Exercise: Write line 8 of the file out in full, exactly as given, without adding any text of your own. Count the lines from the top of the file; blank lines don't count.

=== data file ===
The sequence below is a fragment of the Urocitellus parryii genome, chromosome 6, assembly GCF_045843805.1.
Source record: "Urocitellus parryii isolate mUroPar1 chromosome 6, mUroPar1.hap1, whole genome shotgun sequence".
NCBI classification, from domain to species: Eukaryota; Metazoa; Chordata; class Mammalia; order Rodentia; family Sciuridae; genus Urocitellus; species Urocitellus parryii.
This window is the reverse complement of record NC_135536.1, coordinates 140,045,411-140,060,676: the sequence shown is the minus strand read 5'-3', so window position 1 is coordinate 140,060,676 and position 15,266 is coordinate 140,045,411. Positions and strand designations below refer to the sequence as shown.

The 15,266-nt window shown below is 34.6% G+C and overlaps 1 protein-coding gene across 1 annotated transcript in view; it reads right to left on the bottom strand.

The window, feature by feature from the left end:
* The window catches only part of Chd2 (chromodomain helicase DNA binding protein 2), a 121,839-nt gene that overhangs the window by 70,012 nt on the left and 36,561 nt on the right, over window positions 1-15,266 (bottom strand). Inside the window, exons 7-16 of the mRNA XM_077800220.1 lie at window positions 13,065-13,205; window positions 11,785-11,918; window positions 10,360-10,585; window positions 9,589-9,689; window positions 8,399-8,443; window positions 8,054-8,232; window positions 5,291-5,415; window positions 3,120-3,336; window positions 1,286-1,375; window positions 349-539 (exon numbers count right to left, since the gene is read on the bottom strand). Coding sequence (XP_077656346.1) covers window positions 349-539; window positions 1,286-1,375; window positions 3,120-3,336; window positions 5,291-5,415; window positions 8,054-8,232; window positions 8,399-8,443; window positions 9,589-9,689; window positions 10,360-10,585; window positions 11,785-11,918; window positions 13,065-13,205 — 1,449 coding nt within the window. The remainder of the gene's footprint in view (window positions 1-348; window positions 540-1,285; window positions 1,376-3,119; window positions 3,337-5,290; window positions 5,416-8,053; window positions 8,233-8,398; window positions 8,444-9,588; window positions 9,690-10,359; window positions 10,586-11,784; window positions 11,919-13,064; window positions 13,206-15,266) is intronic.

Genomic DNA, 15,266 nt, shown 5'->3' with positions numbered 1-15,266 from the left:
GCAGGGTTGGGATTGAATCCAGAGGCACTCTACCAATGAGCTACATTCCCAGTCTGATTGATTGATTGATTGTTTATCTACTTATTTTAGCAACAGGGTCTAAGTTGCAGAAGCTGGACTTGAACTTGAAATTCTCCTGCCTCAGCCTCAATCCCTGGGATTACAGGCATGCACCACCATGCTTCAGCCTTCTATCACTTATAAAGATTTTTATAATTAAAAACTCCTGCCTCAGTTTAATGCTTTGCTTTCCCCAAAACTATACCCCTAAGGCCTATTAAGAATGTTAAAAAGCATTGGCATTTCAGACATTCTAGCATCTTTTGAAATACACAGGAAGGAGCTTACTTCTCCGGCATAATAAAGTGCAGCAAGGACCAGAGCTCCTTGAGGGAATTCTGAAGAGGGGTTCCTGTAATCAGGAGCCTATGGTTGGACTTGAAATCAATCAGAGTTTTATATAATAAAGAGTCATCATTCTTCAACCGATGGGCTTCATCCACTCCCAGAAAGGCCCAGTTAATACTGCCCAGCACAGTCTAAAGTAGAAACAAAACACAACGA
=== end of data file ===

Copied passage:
Genomic DNA, 15,266 nt, shown 5'->3' with positions numbered 1-15,266 from the left: